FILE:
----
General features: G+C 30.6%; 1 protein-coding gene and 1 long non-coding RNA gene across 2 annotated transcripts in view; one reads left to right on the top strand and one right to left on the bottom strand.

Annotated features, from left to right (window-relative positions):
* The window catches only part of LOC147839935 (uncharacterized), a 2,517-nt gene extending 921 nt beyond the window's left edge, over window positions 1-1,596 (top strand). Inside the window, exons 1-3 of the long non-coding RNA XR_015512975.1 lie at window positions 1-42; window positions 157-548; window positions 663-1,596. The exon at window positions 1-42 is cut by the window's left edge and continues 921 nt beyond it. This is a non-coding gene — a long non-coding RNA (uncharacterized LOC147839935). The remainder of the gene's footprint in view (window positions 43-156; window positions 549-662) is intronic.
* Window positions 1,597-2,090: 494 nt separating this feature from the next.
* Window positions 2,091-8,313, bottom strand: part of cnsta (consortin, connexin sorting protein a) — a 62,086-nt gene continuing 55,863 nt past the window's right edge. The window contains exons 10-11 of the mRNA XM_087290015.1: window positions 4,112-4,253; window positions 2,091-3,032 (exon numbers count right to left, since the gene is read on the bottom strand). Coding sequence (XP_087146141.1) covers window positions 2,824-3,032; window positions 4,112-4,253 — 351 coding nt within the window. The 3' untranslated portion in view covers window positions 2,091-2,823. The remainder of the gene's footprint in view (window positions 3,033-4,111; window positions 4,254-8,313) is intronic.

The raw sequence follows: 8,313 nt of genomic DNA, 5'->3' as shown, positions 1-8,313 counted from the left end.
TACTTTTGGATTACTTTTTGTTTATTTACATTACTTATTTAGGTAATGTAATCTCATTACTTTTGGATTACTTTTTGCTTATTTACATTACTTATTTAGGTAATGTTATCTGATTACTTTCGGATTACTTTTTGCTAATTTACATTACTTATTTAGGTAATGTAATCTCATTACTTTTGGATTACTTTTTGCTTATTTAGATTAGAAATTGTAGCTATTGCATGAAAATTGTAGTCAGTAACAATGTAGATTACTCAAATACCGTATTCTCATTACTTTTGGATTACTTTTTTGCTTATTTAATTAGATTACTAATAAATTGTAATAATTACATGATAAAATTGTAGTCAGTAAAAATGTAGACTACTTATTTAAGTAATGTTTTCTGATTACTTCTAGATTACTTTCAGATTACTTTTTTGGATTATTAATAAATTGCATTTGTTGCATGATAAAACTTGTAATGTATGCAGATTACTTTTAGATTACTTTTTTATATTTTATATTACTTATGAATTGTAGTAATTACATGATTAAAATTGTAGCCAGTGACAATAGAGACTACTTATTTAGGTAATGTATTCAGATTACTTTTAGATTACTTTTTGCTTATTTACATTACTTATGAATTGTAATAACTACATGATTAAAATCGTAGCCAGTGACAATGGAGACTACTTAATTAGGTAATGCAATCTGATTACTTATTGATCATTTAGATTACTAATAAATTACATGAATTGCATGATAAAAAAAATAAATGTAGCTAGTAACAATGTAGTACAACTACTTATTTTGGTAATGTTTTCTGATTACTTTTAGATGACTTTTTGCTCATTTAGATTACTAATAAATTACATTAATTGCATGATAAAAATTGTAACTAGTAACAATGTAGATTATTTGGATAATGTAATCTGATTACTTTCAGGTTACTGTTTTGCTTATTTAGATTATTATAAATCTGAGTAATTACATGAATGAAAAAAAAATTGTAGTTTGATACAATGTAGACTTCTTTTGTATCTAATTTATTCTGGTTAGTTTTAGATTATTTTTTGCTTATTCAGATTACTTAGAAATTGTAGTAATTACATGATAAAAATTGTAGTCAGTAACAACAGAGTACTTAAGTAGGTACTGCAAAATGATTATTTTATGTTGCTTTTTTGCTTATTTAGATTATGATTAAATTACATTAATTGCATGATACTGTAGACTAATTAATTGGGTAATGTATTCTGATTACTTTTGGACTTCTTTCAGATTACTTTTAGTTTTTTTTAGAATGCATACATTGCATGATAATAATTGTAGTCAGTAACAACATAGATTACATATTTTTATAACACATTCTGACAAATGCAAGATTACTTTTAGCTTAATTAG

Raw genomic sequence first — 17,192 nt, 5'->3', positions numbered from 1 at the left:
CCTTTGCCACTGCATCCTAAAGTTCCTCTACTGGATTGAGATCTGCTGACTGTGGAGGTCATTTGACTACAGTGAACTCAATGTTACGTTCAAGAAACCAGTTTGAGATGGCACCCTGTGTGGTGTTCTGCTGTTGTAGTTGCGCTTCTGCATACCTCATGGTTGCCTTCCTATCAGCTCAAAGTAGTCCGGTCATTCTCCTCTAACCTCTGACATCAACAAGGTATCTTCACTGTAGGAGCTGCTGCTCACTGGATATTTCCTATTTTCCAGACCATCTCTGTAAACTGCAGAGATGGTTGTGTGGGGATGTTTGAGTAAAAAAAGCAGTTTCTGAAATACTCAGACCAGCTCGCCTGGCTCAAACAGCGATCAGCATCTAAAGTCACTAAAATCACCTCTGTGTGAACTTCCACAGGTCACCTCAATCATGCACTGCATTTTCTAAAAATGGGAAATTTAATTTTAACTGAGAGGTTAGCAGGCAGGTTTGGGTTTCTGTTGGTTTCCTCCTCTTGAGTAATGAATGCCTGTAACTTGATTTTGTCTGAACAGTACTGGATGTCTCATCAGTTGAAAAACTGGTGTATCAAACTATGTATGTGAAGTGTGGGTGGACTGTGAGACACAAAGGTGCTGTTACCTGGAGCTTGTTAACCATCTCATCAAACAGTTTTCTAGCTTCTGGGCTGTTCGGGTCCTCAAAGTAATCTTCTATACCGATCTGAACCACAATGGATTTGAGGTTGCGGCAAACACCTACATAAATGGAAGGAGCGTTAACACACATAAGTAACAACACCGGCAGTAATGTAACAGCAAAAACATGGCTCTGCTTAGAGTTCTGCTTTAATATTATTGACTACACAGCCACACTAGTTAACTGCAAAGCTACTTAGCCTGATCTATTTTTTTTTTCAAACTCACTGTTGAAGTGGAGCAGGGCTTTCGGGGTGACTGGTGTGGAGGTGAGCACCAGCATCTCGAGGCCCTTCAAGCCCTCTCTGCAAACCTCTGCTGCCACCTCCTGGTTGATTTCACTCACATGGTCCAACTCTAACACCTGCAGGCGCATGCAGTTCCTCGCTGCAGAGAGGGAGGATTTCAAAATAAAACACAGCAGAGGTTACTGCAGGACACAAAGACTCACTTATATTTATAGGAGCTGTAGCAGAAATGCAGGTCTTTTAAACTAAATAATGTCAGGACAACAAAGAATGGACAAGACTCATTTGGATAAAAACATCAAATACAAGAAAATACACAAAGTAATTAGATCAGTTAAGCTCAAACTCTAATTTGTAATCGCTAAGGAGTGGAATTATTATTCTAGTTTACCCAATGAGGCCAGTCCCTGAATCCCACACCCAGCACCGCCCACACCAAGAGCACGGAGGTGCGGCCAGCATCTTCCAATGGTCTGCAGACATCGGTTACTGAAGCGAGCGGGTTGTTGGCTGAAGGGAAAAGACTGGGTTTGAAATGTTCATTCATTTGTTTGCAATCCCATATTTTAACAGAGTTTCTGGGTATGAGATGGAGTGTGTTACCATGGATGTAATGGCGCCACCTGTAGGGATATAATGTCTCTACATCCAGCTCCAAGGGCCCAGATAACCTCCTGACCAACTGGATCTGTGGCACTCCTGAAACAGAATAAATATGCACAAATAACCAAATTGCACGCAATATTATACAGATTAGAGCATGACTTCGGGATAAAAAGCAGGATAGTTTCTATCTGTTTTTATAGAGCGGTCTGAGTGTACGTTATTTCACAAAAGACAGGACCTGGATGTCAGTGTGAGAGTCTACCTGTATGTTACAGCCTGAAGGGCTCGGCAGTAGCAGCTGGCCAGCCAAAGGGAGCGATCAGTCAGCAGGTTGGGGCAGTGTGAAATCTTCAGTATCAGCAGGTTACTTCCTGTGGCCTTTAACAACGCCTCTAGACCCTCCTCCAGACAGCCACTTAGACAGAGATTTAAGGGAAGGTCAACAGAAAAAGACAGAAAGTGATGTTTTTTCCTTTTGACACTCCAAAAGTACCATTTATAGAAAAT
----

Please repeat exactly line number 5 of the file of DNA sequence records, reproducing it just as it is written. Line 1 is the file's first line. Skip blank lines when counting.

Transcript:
* Window positions 2,091-8,313, bottom strand: part of cnsta (consortin, connexin sorting protein a) — a 62,086-nt gene continuing 55,863 nt past the window's right edge. The window contains exons 10-11 of the mRNA XM_087290015.1: window positions 4,112-4,253; window positions 2,091-3,032 (exon numbers count right to left, since the gene is read on the bottom strand). Coding sequence (XP_087146141.1) covers window positions 2,824-3,032; window positions 4,112-4,253 — 351 coding nt within the window. The 3' untranslated portion in view covers window positions 2,091-2,823. The remainder of the gene's footprint in view (window positions 3,033-4,111; window positions 4,254-8,313) is intronic.